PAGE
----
First thing I do is delete the launcher on bottom. I then move the top panel to the bottom. You do this by right clicking on the panel, select “Panel”, then select “Panel Preferences”. Uncheck “Lock panel”. Then click on the far left of the panel and drag it to bottom of screen. Recheck “Lock panel”. Now it looks more like Windows XP.
I then change workspaces to 1 and then delete workspace icon. I also add show desktop icon. To add just right click, select “Panel”, then select “Add New Items”. Select “Show Desktop” and then click “Add”. To move the icon to the correct place, go to “Panel Preferences” and under the “Items” tab you will see arrow bottons. Highlight “Show Desktop” and use the up arrow to move it up, the down arrow to move it down.
I am cureently using Firefox, so I change default browser to Firefox. You will find this in the Setings Manager under Prefered Applications.
I also change the “Applications Menu” on the bottom right to just read “Menu”. Just right click on the menu icon, select Properties, and change Button Title to “Menu”.
I also change the appearance of the XFCE desktop. In the Settings Manager select Appearance. I then choose under the Style tab Clearlooks. Under the Icon tab I choose GNOME.
XFCE has a cool feature where it will automatically change your background image at set intervals. The easiest way to get to the settings is by right clicking on your desktop and selecting Desktop Settings. I first select the folder where my desktop images are. Then I select “Change the Background”. I leave it at 10 minutes. I also select “Random Order”.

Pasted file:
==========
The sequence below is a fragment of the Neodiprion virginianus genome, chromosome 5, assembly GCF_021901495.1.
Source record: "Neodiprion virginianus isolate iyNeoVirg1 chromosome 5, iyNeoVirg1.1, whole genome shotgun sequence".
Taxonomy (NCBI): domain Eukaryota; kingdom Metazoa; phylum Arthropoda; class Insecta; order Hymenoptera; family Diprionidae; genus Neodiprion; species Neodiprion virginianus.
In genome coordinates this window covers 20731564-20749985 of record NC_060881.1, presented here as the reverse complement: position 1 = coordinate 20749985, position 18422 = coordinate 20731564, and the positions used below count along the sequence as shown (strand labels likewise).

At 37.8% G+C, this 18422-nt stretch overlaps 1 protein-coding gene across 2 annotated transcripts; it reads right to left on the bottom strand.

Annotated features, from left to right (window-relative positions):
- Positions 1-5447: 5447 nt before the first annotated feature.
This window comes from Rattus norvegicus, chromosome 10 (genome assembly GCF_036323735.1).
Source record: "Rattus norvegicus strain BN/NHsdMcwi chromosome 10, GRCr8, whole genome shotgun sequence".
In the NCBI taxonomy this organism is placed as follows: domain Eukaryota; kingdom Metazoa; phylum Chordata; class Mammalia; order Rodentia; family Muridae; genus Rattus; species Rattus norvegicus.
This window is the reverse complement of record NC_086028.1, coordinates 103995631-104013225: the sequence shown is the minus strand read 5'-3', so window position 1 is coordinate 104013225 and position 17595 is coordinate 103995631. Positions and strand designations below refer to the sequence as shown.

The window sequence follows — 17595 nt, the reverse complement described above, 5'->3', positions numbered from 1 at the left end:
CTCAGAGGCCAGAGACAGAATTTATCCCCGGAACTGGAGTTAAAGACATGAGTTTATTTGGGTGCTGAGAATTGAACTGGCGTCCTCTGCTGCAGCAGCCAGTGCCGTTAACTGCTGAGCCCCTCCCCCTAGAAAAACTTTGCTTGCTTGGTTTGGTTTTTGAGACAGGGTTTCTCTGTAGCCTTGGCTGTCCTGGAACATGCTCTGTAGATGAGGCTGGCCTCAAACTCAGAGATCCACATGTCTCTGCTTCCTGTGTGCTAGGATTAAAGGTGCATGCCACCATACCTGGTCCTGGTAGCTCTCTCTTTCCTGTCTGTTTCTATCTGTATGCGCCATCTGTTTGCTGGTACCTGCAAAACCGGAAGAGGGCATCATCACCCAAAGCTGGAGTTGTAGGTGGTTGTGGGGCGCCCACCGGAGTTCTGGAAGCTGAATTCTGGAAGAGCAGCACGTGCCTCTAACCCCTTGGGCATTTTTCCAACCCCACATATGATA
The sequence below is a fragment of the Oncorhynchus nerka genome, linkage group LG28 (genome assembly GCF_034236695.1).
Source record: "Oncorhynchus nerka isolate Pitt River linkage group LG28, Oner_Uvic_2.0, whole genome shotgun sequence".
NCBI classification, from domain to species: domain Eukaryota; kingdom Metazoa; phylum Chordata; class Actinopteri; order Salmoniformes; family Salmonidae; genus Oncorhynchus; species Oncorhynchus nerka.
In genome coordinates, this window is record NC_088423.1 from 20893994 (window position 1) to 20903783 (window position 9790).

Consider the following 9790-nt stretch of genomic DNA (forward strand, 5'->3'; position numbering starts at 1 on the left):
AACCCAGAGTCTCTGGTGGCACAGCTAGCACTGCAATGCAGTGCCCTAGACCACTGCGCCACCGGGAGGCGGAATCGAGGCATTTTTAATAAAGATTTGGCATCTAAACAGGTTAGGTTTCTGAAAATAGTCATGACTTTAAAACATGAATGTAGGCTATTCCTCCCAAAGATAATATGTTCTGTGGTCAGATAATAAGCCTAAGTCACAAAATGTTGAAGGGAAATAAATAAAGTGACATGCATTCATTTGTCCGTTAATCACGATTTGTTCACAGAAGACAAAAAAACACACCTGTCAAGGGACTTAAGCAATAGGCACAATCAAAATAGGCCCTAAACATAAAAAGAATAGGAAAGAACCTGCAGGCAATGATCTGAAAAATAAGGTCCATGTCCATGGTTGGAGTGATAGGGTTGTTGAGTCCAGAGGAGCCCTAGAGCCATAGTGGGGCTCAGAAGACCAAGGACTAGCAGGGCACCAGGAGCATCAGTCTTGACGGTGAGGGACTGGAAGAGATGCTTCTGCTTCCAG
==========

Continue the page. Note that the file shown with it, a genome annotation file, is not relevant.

I then add icons to my desktop by dragging and dropping them from the Applications Menu to the desktop. When you drag a program icon to your desktop and then click on it it will say “Untrusted application launcher”. Simply choose “make executable” and that will fix it.
That’s about it. I hope that helps you in your own customization of a great lightweight desktop environment.
Here is how to install XFCE desktop on Ubuntu 14.04 LTS Trusty Tahr.
First update your system to make sure you have the latest packages.
Open Terminal and copy and paste the following, then press enter. It will ask for your password.
sudo apt-get update
Open Terminal and copy and paste the following, then press enter.
sudo apt-get install xfce4
It will ask if you want to install, type y and press enter.
You are done.
If you uninstall the overlay scrollbars as I recommended in an earlier post, you will not be able to start-up the Unity Tweak Tool. It will tell you that a schema is missing, saying that you need com.canonical.desktop.interface. You will wonder what the heck that is. Well it is part of the overlay scrollbars. You have to reinstall them.
Open a Terminal and copy and paste the following, then press enter:
sudo apt-get install overlay-scrollbar
Now the Unity Tweak Tool will launch. But now you’re back to those horrible scrollbars. You can actually fix this in the Unity Tweak Tool itself. On the very bottom of the page you will see Scrolling, click into that. Then just click Legacy. That’s all there is to it.